Alternative investments cover a varied set of asset classes and strategies that go beyond traditional stocks and bonds. Alternative investment asset classes include real estate, real assets (e.g., commodities, infrastructure) and private equity, while alternative strategies primarily consist of hedge strategies, including the use of derivatives. Hedge strategies typically have the ability to utilize short positions (i.e., seeking to profit on a decline in value of an individual security or index), in contrast to traditional mutual fund strategies, which typically permit only long positions.

I believe the prudence of such an approach to investment management is underscored given the current environment. That is, unless you find a way into another universe.

Brooks Ritchey's comments, opinions and analyses are for informational purposes only and should not be considered individual investment advice or recommendations to invest in any security or to adopt any investment strategy. Because market and economic conditions are subject to rapid change, comments, opinions and analyses are rendered as of the date of the posting and may change without notice. The material is not intended as a complete analysis of every material fact regarding any country, region, market, industry, investment or strategy.

This information is intended for US residents only.

What Are the Risks?

All investments involve risks, including possible loss of principal. The market values of securities will go up or down, sometimes rapidly or unpredictably. Foreign investments are subject to greater investment risk such as political, economic, credit and information risks as well as risk of currency fluctuations. Investments in derivatives involve costs and create economic leverage, which may result in significant volatility and cause losses that significantly exceed the initial investment. Short sales involve the risk that losses may exceed the original amount invested. Liquidity risk exists when securities have become more difficult to sell at the price they have been valued.

1. Source: IMF World Economic Outlook, October 2014. © by International Monetary Fund. All Rights Reserved.

2. Correlation is a statistical measure of how two securities move in relation to each other. Negative correlation indicates a relationship in which one increases as the other decreases. Diversification does not guarantee profit or protect against risk of loss.

And The Biggest Beneficiary Of QE3 Is...

By Tyler Durden

Created 10/29/2014 - 15:18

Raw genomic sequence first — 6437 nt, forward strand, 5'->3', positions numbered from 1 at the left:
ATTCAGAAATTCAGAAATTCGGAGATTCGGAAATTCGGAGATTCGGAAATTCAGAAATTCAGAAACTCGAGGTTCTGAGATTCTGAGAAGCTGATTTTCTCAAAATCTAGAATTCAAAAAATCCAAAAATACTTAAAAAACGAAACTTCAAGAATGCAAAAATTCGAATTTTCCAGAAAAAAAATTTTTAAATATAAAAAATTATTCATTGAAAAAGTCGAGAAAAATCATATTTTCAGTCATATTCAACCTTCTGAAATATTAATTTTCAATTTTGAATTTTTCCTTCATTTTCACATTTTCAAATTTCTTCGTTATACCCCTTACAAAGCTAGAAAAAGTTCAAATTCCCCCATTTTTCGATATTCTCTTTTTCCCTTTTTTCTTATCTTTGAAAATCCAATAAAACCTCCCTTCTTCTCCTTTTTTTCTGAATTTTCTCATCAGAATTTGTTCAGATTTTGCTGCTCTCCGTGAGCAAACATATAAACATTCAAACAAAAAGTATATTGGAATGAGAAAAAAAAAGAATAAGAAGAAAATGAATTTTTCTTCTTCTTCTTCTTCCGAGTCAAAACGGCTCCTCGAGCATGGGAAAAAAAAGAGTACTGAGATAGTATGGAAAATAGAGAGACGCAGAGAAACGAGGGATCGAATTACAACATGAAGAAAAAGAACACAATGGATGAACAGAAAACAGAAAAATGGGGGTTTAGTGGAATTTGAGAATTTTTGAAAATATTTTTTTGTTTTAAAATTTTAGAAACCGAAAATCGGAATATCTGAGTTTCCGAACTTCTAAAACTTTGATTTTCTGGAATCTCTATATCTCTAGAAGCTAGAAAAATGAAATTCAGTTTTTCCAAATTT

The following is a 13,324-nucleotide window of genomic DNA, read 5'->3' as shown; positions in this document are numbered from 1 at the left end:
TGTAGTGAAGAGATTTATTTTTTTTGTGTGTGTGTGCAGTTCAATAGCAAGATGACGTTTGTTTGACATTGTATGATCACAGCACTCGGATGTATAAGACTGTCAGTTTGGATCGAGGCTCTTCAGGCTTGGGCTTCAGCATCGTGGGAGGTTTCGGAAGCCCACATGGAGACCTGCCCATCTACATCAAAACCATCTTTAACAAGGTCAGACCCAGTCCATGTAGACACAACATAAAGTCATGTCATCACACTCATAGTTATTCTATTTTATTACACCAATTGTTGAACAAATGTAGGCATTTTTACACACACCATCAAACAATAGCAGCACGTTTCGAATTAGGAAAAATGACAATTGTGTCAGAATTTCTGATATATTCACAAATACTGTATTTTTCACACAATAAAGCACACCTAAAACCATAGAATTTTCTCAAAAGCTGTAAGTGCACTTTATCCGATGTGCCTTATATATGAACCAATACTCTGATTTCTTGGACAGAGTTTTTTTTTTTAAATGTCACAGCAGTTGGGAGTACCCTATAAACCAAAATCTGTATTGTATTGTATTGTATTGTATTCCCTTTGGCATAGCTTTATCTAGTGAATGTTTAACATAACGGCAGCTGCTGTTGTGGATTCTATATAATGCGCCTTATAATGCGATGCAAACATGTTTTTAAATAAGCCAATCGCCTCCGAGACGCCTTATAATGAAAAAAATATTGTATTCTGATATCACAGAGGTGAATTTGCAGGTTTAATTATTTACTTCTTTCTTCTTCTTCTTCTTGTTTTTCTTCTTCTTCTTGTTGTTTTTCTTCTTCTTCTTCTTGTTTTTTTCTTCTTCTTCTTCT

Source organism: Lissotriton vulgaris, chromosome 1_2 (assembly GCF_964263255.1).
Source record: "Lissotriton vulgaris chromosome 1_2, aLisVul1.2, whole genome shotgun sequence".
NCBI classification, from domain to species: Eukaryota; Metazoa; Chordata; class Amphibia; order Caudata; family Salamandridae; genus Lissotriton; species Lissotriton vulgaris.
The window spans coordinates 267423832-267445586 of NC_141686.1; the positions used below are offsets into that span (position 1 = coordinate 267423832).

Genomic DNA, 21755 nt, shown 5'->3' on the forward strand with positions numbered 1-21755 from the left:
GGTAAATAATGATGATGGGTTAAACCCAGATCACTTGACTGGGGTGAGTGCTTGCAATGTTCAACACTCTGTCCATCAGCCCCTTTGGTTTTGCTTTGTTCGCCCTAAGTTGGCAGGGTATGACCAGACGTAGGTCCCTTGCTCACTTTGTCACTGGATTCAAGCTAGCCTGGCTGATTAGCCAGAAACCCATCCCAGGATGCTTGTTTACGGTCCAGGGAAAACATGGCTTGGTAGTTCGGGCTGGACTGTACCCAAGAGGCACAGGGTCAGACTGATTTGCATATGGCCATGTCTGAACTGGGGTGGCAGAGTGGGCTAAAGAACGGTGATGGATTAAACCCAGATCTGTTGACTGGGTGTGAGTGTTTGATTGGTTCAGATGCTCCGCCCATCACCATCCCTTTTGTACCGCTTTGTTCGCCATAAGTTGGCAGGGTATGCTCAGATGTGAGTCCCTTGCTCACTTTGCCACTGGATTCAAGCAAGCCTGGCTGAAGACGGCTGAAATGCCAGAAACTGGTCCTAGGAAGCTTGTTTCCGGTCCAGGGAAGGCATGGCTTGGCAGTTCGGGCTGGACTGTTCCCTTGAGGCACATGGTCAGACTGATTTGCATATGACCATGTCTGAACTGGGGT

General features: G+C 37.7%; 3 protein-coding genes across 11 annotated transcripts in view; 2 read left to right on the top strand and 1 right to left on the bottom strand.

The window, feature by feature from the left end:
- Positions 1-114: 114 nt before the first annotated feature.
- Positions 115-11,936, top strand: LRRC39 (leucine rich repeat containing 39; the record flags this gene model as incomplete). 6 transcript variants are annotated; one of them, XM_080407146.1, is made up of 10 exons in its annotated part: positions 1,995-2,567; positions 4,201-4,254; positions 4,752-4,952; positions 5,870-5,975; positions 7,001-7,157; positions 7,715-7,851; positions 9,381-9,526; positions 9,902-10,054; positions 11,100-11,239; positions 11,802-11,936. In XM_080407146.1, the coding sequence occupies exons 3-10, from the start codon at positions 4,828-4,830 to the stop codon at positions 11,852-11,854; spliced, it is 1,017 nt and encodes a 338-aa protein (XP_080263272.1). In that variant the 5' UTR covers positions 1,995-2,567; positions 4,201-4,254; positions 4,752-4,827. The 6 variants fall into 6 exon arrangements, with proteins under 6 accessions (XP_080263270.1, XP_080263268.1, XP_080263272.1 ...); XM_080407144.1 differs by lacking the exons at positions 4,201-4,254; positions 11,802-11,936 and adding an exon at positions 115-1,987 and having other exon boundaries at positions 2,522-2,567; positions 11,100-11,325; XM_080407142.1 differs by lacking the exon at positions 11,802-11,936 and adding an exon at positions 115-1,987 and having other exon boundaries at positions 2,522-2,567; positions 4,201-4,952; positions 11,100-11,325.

Aside from the S&P 500 of course, which made billionaires out of millionaires (even if it failed to make billionaires into trillionaires this time around -  we will have to wait for QE4 or QE5 for that), some may wonder: who was the biggest beneficiary of QE3?

It certainly wasn't the US middle class, which has seen its real wages decline in 6 of the past 7 months [7], and its disposable income is back at levels not seen since the mid-1990s.

No, the biggest winner of QE3 is the same entity that we noted benefited the most from QE over the past 6 years, and which even the WSJ realized was the primary beneficiary of the trillions in cash created out of thin air by the Fed, when in late September Hilsenrath wrote "Fed Rate Policies Aid Foreign Banks [8]"...  something we first said back in 2011 with "Exclusive: The Fed's $600 Billion Stealth Bailout Of Foreign Banks Continues At The Expense Of The Domestic Economy, Or Explaining Where All The QE2 Money Went [9]."
So when it comes to the Fed's QE3 generosity to foreign banks, what was the real number?
Here is the answer.
The first chart below shows that since starting in December 2012, when QE3 was formally launched, and continuing through today, the Fed injected some $1.3 trillion reserves with banks, which has manifested as extra cash held by various banks operating in the US, both domestic, but most importantly, foreign.
So how does this increase in bank cash assets look like when broken down by banking group? The answer is shown below:

And the bottom line:
  • Small domestic banks, such as your mom and pop regional bank which is anything but Too Big To Fail: change in cash: zero.
  • And the winner, with over $700 billion in extra cash added thanks to QE3, is: foreign (mostly insolvent European) banks.

So yes, European banks: feel free to send your thank you cards to the Fed: without its $1.3 trillion cash injection who knows how many of you would have passed the ECB's "no deflation to model" most recent Stress Test.

A word of warning: let's all hope that now, with some $1.5 trillion in Fed cash on foreign (most insolvent European) bank balance sheet, or just about half of all QE liquidity injections since the start of QE1, European banks are finally solvent. Or else, deflation, inflation, stagflation, hyperinflation, or what have you, the Fed will be storming right back in to bail out Europe's insolvent banks the US middle class all over again.